MU Adapts Medical Education to Meet COVID-19 Challenges

MU online classroom
Medical students take part in PBL lab in the Patient-Centered Care Learning Center.

What happens when a medical school that trains students through small-group learning and hands-on clinical experience is confronted with a pandemic? Kevin Kane, MD, the Senior Associate Dean for Medical Education, explains how the MU School of Medicine adapted.

Q: In March 2020, what were the major changes made to educate medical students safely?

Kevin Kane, MD
Kevin Kane, MD

A: With our preclerkship curriculum, we transitioned from in-person to all online classes through the rest of the academic year. We used Zoom videoconferencing for small group and lecture content and assigned online videos for anatomy teaching. All of our exams were done online.

With our clerkship curriculum, we followed the American Association of Medical Colleges’ guidelines and suspended all direct patient care activities at the end of March. Learning continued through the use of online cases, videos, Zoom lectures and independent study assignments. In May, direct patient care resumed with some limitations based on availability of personal protective equipment. Students also were not allowed to care for patients who had — or were suspected to have — COVID-19, and they were required to complete additional infection control modules. As MU Health Care shifted to doing much more patient care through telehealth, students were involved in telehealth visits and remain so today.

Q: How did you modify those policies for the 2020-21 school year?

A: We reconfigured our physical spaces to align with the campus’ Show Me Renewal guidelines for in-person learning. That meant posting room capacity limits and changing seating to adhere to physical distancing guidelines. Plexiglass barriers were installed on lecture room tables, and students were required to wear masks and disinfect their workstations before and after use. Anatomy dissection labs were changed to accommodate fewer students per session and required students to wear PPE.

After vaccinations became available and COVID-19 cases declined in our community, students were allowed to provide routine care to patients with COVID-19, known or suspected, while following required infection control precautions and wearing appropriate PPE. Participation in certain aerosolizing procedures is still restricted. Per AAMC guidelines, M4 away rotations were suspended unless it was for a specialty that wasn’t available at MU or for required military rotations.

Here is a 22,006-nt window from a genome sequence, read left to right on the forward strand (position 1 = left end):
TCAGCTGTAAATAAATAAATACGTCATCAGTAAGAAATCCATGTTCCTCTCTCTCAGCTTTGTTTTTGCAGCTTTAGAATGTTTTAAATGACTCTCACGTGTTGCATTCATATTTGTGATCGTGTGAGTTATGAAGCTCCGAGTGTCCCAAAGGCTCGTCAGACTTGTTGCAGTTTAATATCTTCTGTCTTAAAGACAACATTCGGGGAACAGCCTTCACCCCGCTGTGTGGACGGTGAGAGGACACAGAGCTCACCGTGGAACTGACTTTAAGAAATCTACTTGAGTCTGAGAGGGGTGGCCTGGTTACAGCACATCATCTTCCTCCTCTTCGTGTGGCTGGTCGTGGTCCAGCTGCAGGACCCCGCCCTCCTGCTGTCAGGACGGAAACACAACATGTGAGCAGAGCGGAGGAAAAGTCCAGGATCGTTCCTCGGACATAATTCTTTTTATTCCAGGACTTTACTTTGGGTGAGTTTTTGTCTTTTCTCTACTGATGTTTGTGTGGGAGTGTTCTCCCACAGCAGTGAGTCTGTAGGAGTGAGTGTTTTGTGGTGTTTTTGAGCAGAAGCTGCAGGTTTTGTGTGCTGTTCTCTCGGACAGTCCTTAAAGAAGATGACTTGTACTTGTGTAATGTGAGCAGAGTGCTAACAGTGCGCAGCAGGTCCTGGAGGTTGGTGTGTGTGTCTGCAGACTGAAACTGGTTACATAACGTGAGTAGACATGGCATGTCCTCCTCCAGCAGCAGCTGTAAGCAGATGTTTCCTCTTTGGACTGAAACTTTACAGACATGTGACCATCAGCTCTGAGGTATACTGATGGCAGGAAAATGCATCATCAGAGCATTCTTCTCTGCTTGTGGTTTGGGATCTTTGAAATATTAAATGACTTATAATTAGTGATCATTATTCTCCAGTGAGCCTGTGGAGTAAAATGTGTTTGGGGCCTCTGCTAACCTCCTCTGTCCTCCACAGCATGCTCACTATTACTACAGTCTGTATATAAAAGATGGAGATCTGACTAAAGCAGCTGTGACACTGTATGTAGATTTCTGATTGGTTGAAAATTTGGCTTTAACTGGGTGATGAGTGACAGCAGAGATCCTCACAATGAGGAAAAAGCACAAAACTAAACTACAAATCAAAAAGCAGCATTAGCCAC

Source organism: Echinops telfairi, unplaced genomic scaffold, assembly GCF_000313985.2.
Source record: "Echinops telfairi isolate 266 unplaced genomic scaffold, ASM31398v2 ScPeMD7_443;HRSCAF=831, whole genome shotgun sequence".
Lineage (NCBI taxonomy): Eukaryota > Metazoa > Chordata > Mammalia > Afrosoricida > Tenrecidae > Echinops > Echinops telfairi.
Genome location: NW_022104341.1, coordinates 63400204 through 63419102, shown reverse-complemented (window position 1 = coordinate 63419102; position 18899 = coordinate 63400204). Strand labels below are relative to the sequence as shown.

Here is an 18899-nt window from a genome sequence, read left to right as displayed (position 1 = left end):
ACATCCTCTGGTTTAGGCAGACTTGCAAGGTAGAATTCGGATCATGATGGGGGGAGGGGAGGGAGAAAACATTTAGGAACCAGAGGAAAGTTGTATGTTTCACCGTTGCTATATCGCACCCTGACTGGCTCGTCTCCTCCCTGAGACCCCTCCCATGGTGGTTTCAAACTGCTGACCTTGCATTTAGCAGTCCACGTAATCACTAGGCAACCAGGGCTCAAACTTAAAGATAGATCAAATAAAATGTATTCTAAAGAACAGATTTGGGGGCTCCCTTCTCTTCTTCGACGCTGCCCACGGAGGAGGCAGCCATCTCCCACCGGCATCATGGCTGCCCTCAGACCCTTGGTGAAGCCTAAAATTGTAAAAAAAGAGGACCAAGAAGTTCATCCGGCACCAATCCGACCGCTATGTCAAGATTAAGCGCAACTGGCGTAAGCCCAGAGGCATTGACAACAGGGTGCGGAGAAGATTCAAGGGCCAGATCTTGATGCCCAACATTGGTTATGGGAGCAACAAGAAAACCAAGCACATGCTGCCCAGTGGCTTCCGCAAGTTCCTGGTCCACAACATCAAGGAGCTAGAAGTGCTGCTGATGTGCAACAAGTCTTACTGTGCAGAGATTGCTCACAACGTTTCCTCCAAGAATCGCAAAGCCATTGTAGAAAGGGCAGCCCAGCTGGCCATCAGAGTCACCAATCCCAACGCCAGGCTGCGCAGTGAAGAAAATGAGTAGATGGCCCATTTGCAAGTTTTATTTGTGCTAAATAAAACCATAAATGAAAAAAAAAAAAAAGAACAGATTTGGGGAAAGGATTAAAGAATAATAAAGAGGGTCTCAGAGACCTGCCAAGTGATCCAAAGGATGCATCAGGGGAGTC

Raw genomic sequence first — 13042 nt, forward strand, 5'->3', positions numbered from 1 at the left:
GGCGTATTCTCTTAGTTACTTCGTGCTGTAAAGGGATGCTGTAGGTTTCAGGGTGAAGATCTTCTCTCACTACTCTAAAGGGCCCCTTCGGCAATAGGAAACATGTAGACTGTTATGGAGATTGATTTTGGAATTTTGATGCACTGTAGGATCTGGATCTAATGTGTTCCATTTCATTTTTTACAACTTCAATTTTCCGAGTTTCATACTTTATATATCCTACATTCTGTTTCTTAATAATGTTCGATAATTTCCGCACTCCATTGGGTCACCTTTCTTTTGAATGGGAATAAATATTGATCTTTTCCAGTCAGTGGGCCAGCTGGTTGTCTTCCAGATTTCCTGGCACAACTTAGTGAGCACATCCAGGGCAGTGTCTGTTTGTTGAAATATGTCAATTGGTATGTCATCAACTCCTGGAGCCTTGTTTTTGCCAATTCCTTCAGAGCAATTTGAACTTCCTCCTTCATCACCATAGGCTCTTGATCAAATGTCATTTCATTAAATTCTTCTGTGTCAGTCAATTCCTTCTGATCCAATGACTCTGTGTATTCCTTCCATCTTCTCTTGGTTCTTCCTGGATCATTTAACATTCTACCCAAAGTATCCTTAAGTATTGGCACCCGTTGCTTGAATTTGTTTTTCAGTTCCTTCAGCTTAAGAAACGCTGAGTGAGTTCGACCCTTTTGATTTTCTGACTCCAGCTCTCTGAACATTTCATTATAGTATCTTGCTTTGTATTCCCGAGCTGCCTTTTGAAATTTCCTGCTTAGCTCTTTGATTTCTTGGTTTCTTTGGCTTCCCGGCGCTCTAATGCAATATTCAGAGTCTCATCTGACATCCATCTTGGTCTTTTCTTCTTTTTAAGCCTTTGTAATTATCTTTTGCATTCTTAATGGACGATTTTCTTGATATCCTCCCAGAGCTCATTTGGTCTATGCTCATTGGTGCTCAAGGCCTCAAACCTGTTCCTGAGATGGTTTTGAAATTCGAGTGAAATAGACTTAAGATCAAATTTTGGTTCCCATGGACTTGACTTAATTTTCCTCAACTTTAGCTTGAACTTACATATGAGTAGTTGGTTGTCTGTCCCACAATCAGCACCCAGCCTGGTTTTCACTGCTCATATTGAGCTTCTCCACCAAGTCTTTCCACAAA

Q: How was the COVID-19 pandemic incorporated into the curriculum?

A: We added pieces on mRNA vaccine technology and RNA virology as it relates to COVID-19. We expanded our infection control talk to focus more on COVID-19 and required discussion of appropriate hand-washing, mask and eye protection before performing a history and physical exam. Health disparities related to COVID-19 were discussed in lectures. Learning sessions of observational studies, Infectious Epidemiology, and Public Health and Medicine all had large sections dedicated to discussing COVID-19.

Q: What were your biggest takeaways from this experience?

A: Our faculty members and Med Ed team were amazing and collaborated together extremely well while adapting to changes quickly and creatively in order to continue providing the highest quality educational experience possible given the circumstances and challenges created by the pandemic. Our medical students’ response to the pandemic and the challenges it created was nothing less than stellar. They demonstrated resilience, professionalism, adaptability and grace. Several stepped up to contribute in ways they could through activities such as gathering research data on COVID-19 and helping with COVID-19 testing and administering vaccines.

We were reminded that frequent and transparent communication between faculty and students is very important. We surveyed our students and faculty about their online learning experience this past academic year.  A preliminary review shows that faculty and students seem to prefer certain in-person learning strategies versus online learning, particularly in the small-group setting. Technology works well but has its limitations in our patient-based learning curriculum.

Q: Will there be any changes from last year’s protocols in the 2021-22 school year?

A: We’re planning for the return of the medical students to in-person learning this year. We will be closely following the AAMC, CDC and our own institution’s guidelines for medical student learning to reduce the risk of COVID-19 transmission and maximize the safety of our students, staff, faculty and community. This summer, we surveyed our students and faculty regarding their perceptions about their online learning and teaching experience last year. Based on those results, we will continue integrating technology in our classrooms where appropriate, such as in some Zoom-based lectures, pathology lab help sessions and anatomy dissection videos.